LONDON (Thomson Reuters Foundation) — A British court on Tuesday ruled out adding a third option on passports for people who define themselves as neither male nor female following a lengthy legal battle, saying the existing policy was lawful.
The Court of Appeal ruled in favor of the Home Office, or interior ministry, in a case brought by Christie Elan-Cane, who identifies as “non-gendered,” and said current passport rules do not constitute a human rights breach.
Elan-Cane, who first started campaigning for genderless people in 1992 after shedding a female identity, argued that passports should have an “X” option for those who do not identify as either male or female.
The activist said Britain’s current policy, to only offer male or female categories, represented a breach of European Convention of Human Rights articles governing respect for private life and discrimination on the basis of gender or sex.
“This decision is devastating to me,” Elan-Cane said in a statement after the ruling.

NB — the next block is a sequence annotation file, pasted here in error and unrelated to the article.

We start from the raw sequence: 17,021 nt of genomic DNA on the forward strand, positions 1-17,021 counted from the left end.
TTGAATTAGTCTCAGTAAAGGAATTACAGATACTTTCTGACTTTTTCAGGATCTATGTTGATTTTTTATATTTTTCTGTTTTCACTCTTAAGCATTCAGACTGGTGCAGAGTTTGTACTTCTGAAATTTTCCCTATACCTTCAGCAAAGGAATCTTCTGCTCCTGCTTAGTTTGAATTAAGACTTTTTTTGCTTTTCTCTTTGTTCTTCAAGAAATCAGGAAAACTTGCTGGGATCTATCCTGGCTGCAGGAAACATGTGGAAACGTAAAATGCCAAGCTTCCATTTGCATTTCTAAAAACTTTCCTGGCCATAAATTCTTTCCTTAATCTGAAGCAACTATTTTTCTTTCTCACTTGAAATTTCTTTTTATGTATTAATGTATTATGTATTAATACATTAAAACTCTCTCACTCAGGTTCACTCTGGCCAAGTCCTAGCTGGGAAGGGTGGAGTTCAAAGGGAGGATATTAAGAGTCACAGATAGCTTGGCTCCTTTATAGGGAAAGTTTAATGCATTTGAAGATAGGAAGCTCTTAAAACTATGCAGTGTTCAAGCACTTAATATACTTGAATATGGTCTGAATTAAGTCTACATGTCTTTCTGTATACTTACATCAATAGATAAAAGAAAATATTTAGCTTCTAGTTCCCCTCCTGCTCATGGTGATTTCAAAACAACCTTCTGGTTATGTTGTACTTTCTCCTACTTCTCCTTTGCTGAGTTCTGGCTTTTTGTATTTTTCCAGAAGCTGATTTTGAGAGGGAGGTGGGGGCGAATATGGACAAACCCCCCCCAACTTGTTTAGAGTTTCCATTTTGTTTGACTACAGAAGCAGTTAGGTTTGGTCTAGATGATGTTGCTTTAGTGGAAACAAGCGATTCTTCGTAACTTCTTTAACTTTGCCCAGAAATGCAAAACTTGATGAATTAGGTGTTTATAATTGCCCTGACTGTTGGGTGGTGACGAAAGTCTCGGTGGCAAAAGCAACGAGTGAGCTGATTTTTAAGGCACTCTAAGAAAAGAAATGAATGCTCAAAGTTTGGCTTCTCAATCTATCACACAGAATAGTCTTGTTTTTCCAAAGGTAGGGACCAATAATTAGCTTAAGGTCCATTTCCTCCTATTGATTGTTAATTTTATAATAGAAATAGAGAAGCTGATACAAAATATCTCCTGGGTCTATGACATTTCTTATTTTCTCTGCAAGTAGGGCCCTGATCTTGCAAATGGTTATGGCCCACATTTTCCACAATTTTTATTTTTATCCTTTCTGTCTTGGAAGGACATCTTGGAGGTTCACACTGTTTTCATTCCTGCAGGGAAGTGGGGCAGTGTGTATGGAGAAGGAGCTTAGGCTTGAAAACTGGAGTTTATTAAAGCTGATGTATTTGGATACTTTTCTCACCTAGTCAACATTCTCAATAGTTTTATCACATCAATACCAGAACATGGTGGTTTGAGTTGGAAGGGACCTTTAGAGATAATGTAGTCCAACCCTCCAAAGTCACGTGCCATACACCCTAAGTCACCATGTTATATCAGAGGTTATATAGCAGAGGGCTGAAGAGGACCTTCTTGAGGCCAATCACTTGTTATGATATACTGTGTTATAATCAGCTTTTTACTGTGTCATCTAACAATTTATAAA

“Legitimate identity is a fundamental human right … it is unacceptable that someone who defines as neither male nor female is forced to declare an inappropriate gender in order to obtain a passport.”
The court case has come as more people define themselves as non-gendered – or non-binary – including British singer Sam Smith, who asked in September last year to be referred to by the pronouns “they” and “them.”
Globally more than 10 countries, including Bangladesh, Canada, Germany, India and Australia, currently offer gender marker options beyond male or female.
Christie Elan-Cane refuses to lose
Backed by law firm Clifford Chance, which took on the case pro bono in 2013, Elan-Cane was challenging a 2018 High Court ruling dismissing a potential judicial review into the case.
Elan-Cane said the next step was to seek an appeal of the decision at Britain’s highest court, the Supreme Court.
In its ruling, however, the Court of Appeal said it recognized that Article 8 of the European Convention on Human Rights – which covers the right to privacy – does include non-gendered identities.
“It means, in practical terms, that the government must take into account the rights of such individuals when taking policy decisions, marking a milestone in civil rights litigation on gender identity and LGBTI+ rights,” said Anne Collins, an associate at Clifford Chance.
(Reporting by Hugo Greenhalgh; editing by Belinda Goldsmith of Thomson Reuters Foundation)